It's the early days of the F.B.I. - federal agents working for the Department of Justice. Though they've got limited powers - they don't carry weapons and have to get local police approval ... See full summary »
After Police Captain Dan McLaren becomes police commissioner former detective Johnny Blake knocks him down convincing rackets boss Al Kruger that Blake is sincere in his effort to join the ... See full summary »
Edward G. Robinson,
Ex-convict Danny Kean decides to become honest as a photographer for a paper. He falls in love with Patricia, the daughter of the policeman who arrested him. Mr Nolan, her father, doesn't ... See full summary »
Famous motor-racing champion Joe Greer returns to his hometown to compete in a local race. He discovers his younger brother has aspirations to become a racing champion and during the race ... See full summary »
Rico is a small-time hood who knocks off gas stations for whatever he can take. He heads east and signs up with Sam Vettori's mob. A New Year's Eve robbery at Little Arnie Lorch's casino ... See full summary »
Edward G. Robinson,
Douglas Fairbanks Jr.,
Five members of a teen-age gang, including leader Jimmy Smith, are sent to the State Reformatory, presided over by the melodramatically callous Thompson. Soon, Patsy Gargan, a former ... See full summary »
Trucker Eddie Kennedy gets involved with the law when he has an car accident with Ann Reid and knocks the owner of a dairy out. He evades a penalty when he claims, that he had done it as an... See full summary »
It's the early days of the F.B.I. - federal agents working for the Department of Justice. Though they've got limited powers - they don't carry weapons and have to get local police approval for arrests - that doesn't stop fresh Law School grad Eddie Buchanan from joining up, and he encourages his former roommate James "Brick" Davis (James Cagney) to do so as well. But Davis wants to be an honest lawyer, not a shyster, despite his ties to mobster boss McKay, and he's intent on doing so, until Buchanan is gunned down trying to arrest career criminal Danny Leggett. Davis soon joins the "G-Men" as they hunt down Leggett (soon-to-be Public Enemy Number One) and his cronies Collins and Durfee, who are engaged in a crime and murder spree from New York to the midwest. Written by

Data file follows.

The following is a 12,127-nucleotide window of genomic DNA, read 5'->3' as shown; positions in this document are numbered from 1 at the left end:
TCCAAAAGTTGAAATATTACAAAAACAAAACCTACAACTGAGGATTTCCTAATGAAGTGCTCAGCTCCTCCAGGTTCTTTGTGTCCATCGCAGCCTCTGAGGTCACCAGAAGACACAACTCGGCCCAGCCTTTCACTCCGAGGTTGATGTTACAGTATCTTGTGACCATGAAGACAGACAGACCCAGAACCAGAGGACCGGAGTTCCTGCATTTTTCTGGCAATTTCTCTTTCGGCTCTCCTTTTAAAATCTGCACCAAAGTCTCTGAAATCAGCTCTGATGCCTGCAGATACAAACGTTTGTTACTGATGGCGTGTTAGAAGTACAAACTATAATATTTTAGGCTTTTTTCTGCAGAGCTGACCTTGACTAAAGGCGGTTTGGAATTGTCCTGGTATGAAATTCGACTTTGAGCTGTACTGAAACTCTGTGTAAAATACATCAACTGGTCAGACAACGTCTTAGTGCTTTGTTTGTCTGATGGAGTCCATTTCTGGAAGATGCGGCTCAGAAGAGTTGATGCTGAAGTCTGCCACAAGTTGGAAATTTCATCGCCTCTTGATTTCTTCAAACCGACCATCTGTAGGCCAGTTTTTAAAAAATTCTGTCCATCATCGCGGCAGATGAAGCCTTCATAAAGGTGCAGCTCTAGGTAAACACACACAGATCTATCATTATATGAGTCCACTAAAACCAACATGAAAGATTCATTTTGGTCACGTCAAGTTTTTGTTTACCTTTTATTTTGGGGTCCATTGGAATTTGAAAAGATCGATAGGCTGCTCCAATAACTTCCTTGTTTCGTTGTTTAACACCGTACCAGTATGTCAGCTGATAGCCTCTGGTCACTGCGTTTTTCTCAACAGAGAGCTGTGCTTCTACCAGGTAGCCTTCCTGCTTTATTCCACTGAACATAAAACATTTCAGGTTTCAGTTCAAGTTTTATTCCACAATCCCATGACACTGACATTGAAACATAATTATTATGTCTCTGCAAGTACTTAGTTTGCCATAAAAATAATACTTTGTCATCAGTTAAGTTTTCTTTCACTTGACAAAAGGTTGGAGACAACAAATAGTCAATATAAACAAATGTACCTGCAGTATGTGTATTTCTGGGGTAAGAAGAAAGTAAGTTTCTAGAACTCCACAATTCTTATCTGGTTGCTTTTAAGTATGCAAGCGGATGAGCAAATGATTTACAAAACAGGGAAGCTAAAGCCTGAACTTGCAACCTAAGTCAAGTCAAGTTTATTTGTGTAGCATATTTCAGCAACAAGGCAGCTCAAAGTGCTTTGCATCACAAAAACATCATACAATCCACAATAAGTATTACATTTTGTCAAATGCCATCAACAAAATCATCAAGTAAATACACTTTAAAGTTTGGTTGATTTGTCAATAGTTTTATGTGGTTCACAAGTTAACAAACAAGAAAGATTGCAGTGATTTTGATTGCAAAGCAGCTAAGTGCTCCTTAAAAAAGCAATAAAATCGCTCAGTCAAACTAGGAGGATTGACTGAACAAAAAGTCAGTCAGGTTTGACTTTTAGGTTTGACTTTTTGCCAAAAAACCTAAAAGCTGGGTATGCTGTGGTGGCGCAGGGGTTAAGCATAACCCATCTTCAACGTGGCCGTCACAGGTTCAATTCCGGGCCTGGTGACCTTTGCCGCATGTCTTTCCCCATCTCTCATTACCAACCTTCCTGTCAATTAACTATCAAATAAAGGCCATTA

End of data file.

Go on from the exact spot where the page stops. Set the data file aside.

Gary Dickerson <firstname.lastname@example.org>
J. Edgar Hoover, Director of the FBI, personally approved the script for this movie. He even assigned FBI agents to monitor its production and ensure that it was accurate in every detail. When it grossed over $1,000,000 (an astronomical sum for a film in 1935), he was extremely pleased. There were two famous federal law enforcement agencies in the early part of the 20th century. They were the "G-Men" of the FBI, who worked for the Justice Department, and the "T-Men" who worked for the Treasury Department. Hoover was intensely interested in his "G-Men" winning the publicity and popularity rivalry. This movie certainly helped! See more »
A crashing automobile knocks over a street lamp just before it runs into a building. The lamp falls away from the camera so that its bottom is exposed. Clearly the lamp is a prop with no electrical wiring. See more »
This is definitely Jimmy Cagney's film all the way. He is superb in it and his acting actually makes the rest of the cast better in support. Cagney was such a great actor he would always help elevate others performances in his films and he does so very much in this one. This film is well done for it's time though it looks a little flawed with age now.
The story is actually based upon a real FBI case in the early 30's. It stretches the truth after a while in order to fit the task. The gun fight sequence towards the end is amazingly violent yet most of the what seems to be thousands of shots fired seem to miss everything.
This is one of many films that established Warner Brothers as :Gangster Films Inc" during the 30's & 40's. It is a strong entry which was well produced for a 1935 (early) film. It treats it's subject pretty well. If you like Cagney, this is a film you must see to understand how far he had already developed his acting skills in 1935.
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